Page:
The proposed critical habitat is in Montana,
Idaho, Maine, Minnesota, Washington state and
Wyoming.

“There are huge gaps in our knowledge about this
species, so our research is seeking solutions on
how to manage them,” said John Squires, the
study’s lead author and a research wildlife
biologist at the U.S. Forest Service’s Rocky
Mountain Research Station in Missoula.

Lynx, carnivores distinguished by their tufted
ears, luxurious fur and ability to travel atop
deep snow, are common in Canada’s and Alaska’s
high-elevation boreal forests where wintry
backcountry and snowshoe hares are plentiful.

In the contiguous United States, two dozen
northern states have historical records of lynx,
but the cat’s shy nature has prevented biologists
from making historic and current population
estimates.

Researchers attribute the scarcity of lynx in the
Lower 48 states, in part, to overtrapping and the
scarcity of good snowshoe hare habitat – and thus
fewer hares – in the cat’s natural niche in
snowy, mountainous backcountry.

Lynx also are naturally sparse even with plenty
of prey, staking out large territories and
defending them with vigor.

Lynx have been studied extensively in Canada and
Alaska, but comprehensive research in the
contiguous U.S., where habitat can differ
markedly, started only a decade ago with the
creation of the National Lynx Survey.

The survey is coordinated by the Rocky Mountain Research Station.

At the time, federal lynx policy was determined
by a handful of dens in Washington and Wyoming
that were the only confirmed rearing sites in the
Lower 48 states.

Since 1998, Research Station biologists have
monitored 135 lynx with radio and global
positioning system collars, DNA testing of hair,
blood and tissue samples, computer modeling and
other means.

Their goal is to understand lynx habitat use,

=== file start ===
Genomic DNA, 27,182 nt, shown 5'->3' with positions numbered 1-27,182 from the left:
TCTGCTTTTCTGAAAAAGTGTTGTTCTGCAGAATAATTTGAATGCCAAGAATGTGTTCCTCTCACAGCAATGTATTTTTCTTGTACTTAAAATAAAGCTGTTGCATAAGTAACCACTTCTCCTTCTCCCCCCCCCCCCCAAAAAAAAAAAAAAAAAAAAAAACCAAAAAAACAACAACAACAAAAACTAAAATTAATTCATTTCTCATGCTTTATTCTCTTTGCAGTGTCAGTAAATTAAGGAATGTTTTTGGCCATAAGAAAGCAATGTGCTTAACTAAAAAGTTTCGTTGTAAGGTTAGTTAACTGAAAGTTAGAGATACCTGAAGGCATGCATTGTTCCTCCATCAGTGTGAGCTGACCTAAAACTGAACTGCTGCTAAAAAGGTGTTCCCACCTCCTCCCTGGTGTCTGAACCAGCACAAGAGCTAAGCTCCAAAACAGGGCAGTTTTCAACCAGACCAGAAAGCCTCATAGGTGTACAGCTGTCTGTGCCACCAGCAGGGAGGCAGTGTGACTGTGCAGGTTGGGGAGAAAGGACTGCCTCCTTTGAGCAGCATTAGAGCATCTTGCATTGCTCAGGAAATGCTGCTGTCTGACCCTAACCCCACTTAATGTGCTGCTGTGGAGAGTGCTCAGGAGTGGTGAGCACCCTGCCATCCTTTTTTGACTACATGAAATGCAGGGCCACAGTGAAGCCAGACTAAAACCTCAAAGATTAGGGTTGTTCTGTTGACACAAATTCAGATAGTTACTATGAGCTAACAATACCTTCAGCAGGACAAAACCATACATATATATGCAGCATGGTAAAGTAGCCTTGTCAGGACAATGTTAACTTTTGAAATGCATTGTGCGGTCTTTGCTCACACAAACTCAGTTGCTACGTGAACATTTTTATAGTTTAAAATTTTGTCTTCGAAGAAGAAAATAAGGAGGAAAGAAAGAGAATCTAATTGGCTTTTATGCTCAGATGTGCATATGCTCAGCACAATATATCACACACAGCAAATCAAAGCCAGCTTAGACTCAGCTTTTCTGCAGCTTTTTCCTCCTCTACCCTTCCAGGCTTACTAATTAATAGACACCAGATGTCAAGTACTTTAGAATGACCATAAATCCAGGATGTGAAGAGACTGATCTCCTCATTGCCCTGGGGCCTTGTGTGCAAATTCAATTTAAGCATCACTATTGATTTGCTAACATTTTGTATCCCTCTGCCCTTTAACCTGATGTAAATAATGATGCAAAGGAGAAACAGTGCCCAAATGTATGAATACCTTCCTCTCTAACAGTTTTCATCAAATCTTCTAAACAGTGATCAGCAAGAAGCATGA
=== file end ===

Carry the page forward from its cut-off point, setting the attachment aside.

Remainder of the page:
litter size, mortality, foraging and other
issues, including the impact of climate change,
road building and suburban development.

In the current study, researchers followed 19
female lynx that used 57 dens on public and
private lands in mountain ranges in western
Montana between 1999 and 2006.

The researchers counted the kittens, took genetic
samples, and documented the dens’ locations and
characteristics.

They analyzed the surrounding areas, spreading
outward about one mile, looking at ground cover,
snowshoe hare populations, the proximity of
roads, elevation and other factors.

“They’re all pieces of the puzzle,” said Nicholas
DeCesare, a University of Montana graduate
student and a co-author of the study, which is to
be published in the Journal of Wildlife
Management.

Results show that

93 percent of the lynx made their dens under
piled logs in drainage basins within dense,
mature spruce-fir forests that hadn’t been logged.

A few dens were at the forest’s edge, but they
also were protected by logs and dense cover.

Forests that were naturally sparse or had been
mechanically thinned were seldom used for denning.

“When you look at the whole gestalt of what’s
confronting this species, a shortage of denning
sites isn’t the issue,” Squires said.

In Canada, lynx and hare populations rise and
fall together, but that cyclical relationship is
not evident in the Lower 48 states, where both
species are consistently sparse.

The U.S. Fish and Wildlife Service has proposed
designating 42,753 square miles in six states as
critical lynx habitat, up from 1,841 square miles
in three states that the agency designated in
2006.

The agency revised its earlier decisions about
lynx and seven other species after allegations
that Julie MacDonald, a deputy assistant
secretary of Interior, interfered with
biologists’ decisions.

The critical habitat designation would not
automatically prohibit logging or other land
management activities on federal lands, but it
would ban activities that adversely affect
landscape conditions needed by lynx.

Private land use would only be affected when it
involved a federal permit or federal funds.

Copyright © 2008 Missoulian